The Tamil Manjal Neerattu Vizha ‘function’ (‘Turmeric Bathing Ceremony’) is the last part of the coming of age celebration for a Tamil girl. This is done after the girl’s first menstruation, and marks her transition into womanhood. Most Hindu ceremonies are done by men, but this one is primarily done by women. It is a joyous time.
We were invited the the function by the girl’s father, a rickshaw driver called “Babu.”
The Tamil coming of age ceremony starts, when the girl’s first menstruation begins, with a period of ritual seclusion. The girl sits separately on a wooden plank in a corner. Neighborhood women gather for a ceremonial meal that is served on banana leaves, after which they paint the girl’s feet with a mixture of red ochre, turmeric and limestone. This nalangu ceremony is enacted in the same manner whether the occasion is the first menstruation, as part of wedding festivities, or the celebration of a woman’s pregnancy.
For ritual seclusion, a kudisai (hut) is made of fresh leaves, from leaves of coconut, neem and mango, among others. This hut may be either inside or outside the house. The kudisai is furnished with all the things needed by the girl, including toiletries, clothing and vessels. Food is brought to her, and she takes complete rest. She is helped by other women while bathing. Daily bathing alternates between ‘head-bath’ and ‘ordinary bath.’ When she goes to the toilet, she must carry neem leaves and something made of iron, to ward off evil spirits. Special foods are prescribed for this seclusion, which is continued for 9, 11 or 13 days (it must be an odd number of days).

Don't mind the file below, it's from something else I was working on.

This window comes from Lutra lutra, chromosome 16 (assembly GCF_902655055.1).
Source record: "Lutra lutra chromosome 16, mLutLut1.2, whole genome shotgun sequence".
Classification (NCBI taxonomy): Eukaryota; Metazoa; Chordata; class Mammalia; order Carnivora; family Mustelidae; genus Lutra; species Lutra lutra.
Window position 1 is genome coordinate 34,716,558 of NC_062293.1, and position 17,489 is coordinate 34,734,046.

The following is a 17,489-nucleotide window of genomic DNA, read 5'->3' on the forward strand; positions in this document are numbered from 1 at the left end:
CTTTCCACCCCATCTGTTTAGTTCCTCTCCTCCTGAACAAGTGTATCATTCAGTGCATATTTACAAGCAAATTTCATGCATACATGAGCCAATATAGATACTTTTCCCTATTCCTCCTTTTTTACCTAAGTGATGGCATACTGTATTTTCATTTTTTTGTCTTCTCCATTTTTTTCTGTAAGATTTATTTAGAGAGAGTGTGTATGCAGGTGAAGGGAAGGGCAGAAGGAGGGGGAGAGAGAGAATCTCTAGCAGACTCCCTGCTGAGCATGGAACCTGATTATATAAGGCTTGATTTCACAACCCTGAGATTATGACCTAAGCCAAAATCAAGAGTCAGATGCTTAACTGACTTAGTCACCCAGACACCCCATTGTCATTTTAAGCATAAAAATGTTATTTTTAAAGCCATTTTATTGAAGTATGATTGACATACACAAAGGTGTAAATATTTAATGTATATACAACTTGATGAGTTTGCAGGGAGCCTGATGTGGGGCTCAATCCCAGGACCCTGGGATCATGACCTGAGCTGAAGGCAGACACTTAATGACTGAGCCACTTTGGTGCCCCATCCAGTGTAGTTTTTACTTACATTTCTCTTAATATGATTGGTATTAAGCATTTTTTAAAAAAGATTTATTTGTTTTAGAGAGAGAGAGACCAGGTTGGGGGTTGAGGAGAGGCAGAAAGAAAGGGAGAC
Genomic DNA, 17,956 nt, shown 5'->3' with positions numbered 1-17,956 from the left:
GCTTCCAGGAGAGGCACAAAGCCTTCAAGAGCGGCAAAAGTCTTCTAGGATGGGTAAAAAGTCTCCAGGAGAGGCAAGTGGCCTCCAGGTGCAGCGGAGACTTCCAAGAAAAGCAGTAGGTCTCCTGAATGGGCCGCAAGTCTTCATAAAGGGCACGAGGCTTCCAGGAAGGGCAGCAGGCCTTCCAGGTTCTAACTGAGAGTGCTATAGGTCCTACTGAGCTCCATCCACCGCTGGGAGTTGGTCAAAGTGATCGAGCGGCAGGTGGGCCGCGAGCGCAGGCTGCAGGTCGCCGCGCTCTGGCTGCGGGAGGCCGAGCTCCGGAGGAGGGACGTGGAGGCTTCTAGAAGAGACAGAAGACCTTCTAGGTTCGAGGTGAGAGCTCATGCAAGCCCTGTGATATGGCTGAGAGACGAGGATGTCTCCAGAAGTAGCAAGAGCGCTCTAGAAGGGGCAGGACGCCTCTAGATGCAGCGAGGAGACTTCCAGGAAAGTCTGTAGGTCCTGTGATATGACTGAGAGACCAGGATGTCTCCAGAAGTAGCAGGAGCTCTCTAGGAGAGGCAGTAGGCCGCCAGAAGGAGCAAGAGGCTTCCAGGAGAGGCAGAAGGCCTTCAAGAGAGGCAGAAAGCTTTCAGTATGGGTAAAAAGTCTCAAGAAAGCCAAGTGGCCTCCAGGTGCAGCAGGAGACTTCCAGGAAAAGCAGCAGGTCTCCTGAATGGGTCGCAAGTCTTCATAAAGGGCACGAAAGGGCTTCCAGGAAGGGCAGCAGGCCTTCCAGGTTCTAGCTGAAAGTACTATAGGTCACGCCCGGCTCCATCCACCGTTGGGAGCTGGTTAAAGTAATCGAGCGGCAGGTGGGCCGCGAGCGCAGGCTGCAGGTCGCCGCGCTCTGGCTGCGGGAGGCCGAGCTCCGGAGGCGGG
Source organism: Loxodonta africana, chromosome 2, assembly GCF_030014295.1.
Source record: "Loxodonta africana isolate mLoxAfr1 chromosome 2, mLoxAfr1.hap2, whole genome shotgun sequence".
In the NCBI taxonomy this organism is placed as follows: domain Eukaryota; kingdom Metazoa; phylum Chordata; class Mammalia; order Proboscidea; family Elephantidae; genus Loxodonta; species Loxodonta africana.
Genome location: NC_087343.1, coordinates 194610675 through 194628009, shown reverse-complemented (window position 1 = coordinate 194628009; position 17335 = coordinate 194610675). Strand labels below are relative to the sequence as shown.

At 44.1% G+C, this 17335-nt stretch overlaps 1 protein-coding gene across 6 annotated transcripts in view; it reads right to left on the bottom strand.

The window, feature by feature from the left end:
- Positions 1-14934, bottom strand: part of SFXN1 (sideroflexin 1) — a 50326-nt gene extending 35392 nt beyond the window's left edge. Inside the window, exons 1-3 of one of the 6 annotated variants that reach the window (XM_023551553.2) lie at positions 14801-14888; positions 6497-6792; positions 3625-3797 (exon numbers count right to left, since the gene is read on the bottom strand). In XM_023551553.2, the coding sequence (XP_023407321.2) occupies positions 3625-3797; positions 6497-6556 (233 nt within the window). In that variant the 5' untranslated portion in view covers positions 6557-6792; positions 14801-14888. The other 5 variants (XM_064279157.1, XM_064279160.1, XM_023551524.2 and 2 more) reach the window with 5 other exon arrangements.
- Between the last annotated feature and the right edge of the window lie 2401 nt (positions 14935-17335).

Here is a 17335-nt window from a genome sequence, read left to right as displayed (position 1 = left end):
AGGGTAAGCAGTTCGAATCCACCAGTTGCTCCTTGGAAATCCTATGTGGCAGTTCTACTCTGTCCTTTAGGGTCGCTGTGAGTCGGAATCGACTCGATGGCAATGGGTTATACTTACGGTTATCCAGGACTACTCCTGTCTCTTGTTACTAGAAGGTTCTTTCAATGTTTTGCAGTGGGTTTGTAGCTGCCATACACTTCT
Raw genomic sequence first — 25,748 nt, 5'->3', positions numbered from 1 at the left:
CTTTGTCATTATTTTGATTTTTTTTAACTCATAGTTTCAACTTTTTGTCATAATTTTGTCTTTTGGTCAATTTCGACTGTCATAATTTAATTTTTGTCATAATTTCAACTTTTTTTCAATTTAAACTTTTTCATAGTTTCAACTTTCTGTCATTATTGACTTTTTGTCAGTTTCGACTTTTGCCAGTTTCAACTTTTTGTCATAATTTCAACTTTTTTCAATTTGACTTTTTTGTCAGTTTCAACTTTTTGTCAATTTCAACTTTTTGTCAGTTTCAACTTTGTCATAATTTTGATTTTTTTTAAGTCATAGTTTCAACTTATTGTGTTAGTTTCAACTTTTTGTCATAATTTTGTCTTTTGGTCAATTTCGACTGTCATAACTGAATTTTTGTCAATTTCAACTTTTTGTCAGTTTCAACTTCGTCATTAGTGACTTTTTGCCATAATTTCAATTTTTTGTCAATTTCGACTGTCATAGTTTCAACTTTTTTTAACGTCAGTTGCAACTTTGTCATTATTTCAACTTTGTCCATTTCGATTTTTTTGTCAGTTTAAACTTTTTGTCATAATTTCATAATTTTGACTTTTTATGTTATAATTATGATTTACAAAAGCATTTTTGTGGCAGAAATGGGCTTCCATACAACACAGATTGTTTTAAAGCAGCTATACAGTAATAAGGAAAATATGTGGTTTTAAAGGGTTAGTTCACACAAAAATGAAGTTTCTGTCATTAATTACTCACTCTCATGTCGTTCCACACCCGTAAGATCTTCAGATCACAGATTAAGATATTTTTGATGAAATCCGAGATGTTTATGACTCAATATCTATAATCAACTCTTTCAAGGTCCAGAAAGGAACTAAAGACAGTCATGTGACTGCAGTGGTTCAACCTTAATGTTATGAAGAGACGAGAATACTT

During the seclusion, the girl is instructed not to look at birds on an empty stomach, not to go out alone, and especially not to go into the pooja (prayer) room. She is warned not to leave leftover food where dogs could get it, because she would get a stomach ache if a dog ate the leftovers. Further restrictions symbolize her ritually dangerous status: she should not touch flowering plants (they might wilt), and she should not touch stored food items such as tamarind, rice or salt, which might be spoiled by her contact. The girl is relieved of the seclusion only after a purification ritual called puniya-thanam, which is the second step in the ritual process.
Above, taken from an article from www.unescap.org.
The third and final part is the Manjal Neerattu Vizha, a lavish public function, where the men folk and friends are all invited. The girl’s maternal uncles are supposed to gift her richly. The girl gets her first saree, which is made out of silk. The girl’s grandparents are supposed to gift her sarees. The girl wears the saree for the first time on this day. Gifts are also given by family friends. Elaborate pujas are performed, both at home and in the public function. Although the custom is on the wane, it is very much visibly present in the society, especially in villages in smaller cities.